Firefighters and Home builders are at odds about a device designed to prevent electrical fires.
A Committee with the Michigan Bureau of Construction Codes has voted to take a safety device out of the residential construction code. The April vote comes 8 years after the code was adopted that requires builders to install an Arc Fault Circuit Interrupter in every bedroom of a new home. Firefighters say the device saves lives by preventing electrical fires. Home builders say there are no statistics to prove it.
Investigators say if an AFCI were installed, it might have saved the life of a Lansing man. He died when a fire broke out in the middle of the night at his home on Everettdale. Firefighters blame the fire on an overloaded circuit. Lansing Fire Marshal Brad Drury says, “We've kind of become a plug and play society. Unfortunately when people are doing that, they don't look at the ratings of their devices and the ratings of their cords, plugging into the wall. Those fires, a lot of those fires, can overload the extension cords, the circuits outside the wall, and the AFCI is designed that it would help those electrical fires and electrical issues."
An AFCI costs about $40. Using a computer chip, it’s designed to shut off a circuit if something goes wrong. Firefighters say it’s becoming an important tool to save lives. But home builders say, it just adds on to the price of a new home. Lee Schwartz, Executive Vice President with the Home Builders Association of Michigan says, “This is about affordability and no need for the product. It's not like ground fault circuit interrupters which we support. Its not like smoke alarms which we support. We've got data from 2000 through 2010, 9 years of solid data, that show that there haven't been any deaths."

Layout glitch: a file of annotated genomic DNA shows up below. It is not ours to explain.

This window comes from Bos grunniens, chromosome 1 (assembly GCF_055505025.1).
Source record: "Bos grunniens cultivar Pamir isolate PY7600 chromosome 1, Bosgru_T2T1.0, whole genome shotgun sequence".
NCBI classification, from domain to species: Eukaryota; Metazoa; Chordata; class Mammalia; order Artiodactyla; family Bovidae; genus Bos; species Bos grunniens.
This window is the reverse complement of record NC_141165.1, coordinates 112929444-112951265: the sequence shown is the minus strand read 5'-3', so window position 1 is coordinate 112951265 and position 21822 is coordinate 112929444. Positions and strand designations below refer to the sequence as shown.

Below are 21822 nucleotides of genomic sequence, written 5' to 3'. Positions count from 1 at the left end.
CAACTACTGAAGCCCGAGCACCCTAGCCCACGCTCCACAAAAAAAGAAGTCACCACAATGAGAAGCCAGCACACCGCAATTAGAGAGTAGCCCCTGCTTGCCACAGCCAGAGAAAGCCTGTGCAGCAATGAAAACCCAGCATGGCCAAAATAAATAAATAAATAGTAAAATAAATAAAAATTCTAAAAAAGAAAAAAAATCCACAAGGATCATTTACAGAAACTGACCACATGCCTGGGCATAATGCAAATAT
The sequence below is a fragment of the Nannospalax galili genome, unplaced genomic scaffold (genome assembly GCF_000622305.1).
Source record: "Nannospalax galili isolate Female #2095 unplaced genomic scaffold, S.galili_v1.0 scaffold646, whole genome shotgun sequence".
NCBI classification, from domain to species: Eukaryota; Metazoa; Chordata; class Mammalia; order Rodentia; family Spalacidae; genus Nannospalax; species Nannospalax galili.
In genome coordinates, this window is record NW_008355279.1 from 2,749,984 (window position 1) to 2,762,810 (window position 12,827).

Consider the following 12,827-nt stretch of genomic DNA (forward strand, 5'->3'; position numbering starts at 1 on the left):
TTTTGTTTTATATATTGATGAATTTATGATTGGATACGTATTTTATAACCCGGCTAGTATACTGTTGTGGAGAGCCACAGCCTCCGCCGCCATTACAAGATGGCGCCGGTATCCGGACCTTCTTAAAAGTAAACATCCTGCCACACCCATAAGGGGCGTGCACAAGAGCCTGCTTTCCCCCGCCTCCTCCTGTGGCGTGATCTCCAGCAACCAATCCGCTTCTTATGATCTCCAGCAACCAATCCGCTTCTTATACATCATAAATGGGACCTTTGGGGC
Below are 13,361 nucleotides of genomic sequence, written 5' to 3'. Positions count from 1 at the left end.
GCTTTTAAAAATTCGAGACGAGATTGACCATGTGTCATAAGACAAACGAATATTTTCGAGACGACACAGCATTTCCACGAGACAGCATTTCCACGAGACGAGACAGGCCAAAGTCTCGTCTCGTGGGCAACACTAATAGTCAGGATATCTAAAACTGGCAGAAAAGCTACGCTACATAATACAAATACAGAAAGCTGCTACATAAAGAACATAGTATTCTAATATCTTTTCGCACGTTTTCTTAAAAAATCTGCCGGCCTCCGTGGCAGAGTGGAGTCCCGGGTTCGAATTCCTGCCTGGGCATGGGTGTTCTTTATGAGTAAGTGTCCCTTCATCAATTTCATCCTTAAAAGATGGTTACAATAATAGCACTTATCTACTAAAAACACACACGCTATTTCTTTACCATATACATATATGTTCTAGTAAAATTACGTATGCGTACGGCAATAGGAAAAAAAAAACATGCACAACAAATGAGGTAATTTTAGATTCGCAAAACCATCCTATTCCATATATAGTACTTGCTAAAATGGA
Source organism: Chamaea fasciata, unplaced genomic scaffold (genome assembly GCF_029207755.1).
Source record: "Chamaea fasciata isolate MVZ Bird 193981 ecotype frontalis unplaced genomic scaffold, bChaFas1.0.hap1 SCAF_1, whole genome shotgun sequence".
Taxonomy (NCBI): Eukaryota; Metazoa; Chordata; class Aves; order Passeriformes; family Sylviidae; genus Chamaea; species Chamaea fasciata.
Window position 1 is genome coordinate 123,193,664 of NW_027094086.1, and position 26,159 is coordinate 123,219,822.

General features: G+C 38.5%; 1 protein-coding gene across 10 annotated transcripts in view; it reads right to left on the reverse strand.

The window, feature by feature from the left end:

But firefighters cite statistics from the National Fire Protection Association that show from 2007 - 2011, electrical fires killed 6 people in Michigan. Drury says, “If we have fire safety devices in the code now, why would we be removing them? We don't really see the advantage to it, and the potential life safety issues of them not being there."
The Director of Michigan’s Bureau of Construction Codes, Irvin Poke says, “The code is a minimum standard. We have all kinds of storms and stuff, people can build their houses stronger, if they choose to. But with everything comes a cost, and I have the cost issue that I have to address. Maybe the fire service ought to have a campaign for consumers. Consumers can put these in, if they wish to."
Drury says, “Its becoming accepted technology and it should be utilized more appropriately, and actually expanded on, for everybody's safety."
The process to eliminate a requirement from Michigan’s Residential Building Code is lengthy. Public hearings on the matter will begin in March of next year.